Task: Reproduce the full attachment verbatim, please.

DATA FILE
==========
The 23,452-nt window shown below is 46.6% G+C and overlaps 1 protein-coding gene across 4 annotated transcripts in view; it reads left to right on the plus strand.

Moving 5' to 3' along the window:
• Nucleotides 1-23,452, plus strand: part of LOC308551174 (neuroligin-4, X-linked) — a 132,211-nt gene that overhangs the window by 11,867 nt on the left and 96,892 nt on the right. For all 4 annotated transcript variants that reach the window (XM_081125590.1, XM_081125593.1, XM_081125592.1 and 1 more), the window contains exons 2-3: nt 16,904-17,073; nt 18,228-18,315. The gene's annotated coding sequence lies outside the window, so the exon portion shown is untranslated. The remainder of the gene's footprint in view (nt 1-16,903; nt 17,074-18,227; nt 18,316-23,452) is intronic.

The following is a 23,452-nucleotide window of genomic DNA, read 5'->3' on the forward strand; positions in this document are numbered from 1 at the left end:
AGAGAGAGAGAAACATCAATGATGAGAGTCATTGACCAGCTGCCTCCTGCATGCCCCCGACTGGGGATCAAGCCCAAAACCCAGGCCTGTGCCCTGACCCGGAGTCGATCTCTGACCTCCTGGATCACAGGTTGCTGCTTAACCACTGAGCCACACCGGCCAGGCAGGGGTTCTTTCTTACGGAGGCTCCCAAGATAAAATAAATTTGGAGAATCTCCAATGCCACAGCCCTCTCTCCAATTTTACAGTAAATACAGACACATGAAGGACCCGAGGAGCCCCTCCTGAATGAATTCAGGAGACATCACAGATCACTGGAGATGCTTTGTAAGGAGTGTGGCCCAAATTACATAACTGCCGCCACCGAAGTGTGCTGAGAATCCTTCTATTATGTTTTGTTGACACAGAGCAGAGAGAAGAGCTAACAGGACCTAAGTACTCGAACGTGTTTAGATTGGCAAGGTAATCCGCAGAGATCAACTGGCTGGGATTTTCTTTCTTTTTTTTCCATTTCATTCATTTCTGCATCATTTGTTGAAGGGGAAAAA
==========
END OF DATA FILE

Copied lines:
The 23,452-nt window shown below is 46.6% G+C and overlaps 1 protein-coding gene across 4 annotated transcripts in view; it reads left to right on the plus strand.

Moving 5' to 3' along the window:
• Nucleotides 1-23,452, plus strand: part of LOC308551174 (neuroligin-4, X-linked) — a 132,211-nt gene that overhangs the window by 11,867 nt on the left and 96,892 nt on the right. For all 4 annotated transcript variants that reach the window (XM_081125590.1, XM_081125593.1, XM_081125592.1 and 1 more), the window contains exons 2-3: nt 16,904-17,073; nt 18,228-18,315. The gene's annotated coding sequence lies outside the window, so the exon portion shown is untranslated. The remainder of the gene's footprint in view (nt 1-16,903; nt 17,074-18,227; nt 18,316-23,452) is intronic.

The following is a 23,452-nucleotide window of genomic DNA, read 5'->3' on the forward strand; positions in this document are numbered from 1 at the left end:
AGAGAGAGAGAAACATCAATGATGAGAGTCATTGACCAGCTGCCTCCTGCATGCCCCCGACTGGGGATCAAGCCCAAAACCCAGGCCTGTGCCCTGACCCGGAGTCGATCTCTGACCTCCTGGATCACAGGTTGCTGCTTAACCACTGAGCCACACCGGCCAGGCAGGGGTTCTTTCTTACGGAGGCTCCCAAGATAAAATAAATTTGGAGAATCTCCAATGCCACAGCCCTCTCTCCAATTTTACAGTAAATACAGACACATGAAGGACCCGAGGAGCCCCTCCTGAATGAATTCAGGAGACATCACAGATCACTGGAGATGCTTTGTAAGGAGTGTGGCCCAAATTACATAACTGCCGCCACCGAAGTGTGCTGAGAATCCTTCTATTATGTTTTGTTGACACAGAGCAGAGAGAAGAGCTAACAGGACCTAAGTACTCGAACGTGTTTAGATTGGCAAGGTAATCCGCAGAGATCAACTGGCTGGGATTTTCTTTCTTTTTTTTCCATTTCATTCATTTCTGCATCATTTGTTGAAGGGGAAAAA